The Future Supply of Oil and Gas: A Study of the Availability of Crude Oil, Natural Gas, and Natural Gas Liquids in the United States in the Period through 1975

By Bruce C. Netschert | Go to book overview

I
crude oil

ESTIMATES OF RESERVES

This section surveys the opinion of technical authorities within the industry on the present United States reserveresource position in petroleum. At the start it is necessary to relate the industry terminology in which existing estimates are presented to the terminology outlined in the Introduction.

The term "reserves" as used in the petroleum industry is normally a contraction of the term "proved recoverable reserves." The American Petroleum Institute provides an authoritative and explicit definition as follows:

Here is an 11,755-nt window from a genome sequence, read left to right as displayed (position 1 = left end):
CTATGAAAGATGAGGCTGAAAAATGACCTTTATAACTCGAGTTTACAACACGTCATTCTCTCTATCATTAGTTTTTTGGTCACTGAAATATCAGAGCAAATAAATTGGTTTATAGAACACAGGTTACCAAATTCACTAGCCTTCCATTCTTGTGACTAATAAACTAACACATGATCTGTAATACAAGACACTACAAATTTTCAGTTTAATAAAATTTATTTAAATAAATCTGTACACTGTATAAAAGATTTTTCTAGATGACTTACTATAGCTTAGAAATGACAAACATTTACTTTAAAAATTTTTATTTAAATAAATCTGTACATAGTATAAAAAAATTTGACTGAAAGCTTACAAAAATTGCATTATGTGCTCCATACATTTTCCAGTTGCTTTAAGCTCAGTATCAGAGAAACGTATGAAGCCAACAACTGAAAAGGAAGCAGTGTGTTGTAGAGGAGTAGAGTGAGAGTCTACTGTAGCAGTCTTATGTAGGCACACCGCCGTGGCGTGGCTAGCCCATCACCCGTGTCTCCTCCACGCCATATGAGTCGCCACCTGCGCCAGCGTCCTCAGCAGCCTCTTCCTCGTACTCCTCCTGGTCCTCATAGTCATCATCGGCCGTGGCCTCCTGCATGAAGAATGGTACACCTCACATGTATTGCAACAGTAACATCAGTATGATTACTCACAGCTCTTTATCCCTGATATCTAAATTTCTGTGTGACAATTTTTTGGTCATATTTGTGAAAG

Proved reserves are both drilled and undrilled. The proved drilled reserves, in any pool, include oil estimated to be recoverable by the production systems now in operation, whether with or without fluid injection, and from the area actually drilled up on the spacing pattern in effect in that pool. The proved undrilled reserves, in any pool, include reserves under undrilled spacing units which are so close, and so related, to the drilled units that there is every reasonable probability that they will produce when drilled.1

Although additions to proved reserves can accrue through improved recovery techniques, through more favorable eco-

____________________
1
Committee on Petroleum Reserves, 1957 Report to the American Petroleum Institute, March 6, 1957.

-7-

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The Future Supply of Oil and Gas: A Study of the Availability of Crude Oil, Natural Gas, and Natural Gas Liquids in the United States in the Period through 1975
Table of contents

Table of contents

  • Title Page iii
  • Foreword v
  • Contents ix
  • Acknowledgments xiii
  • introduction 1
  • I - crude oil 7
  • II - natural gas 64
  • III - natural gas liquids 115
  • index 127
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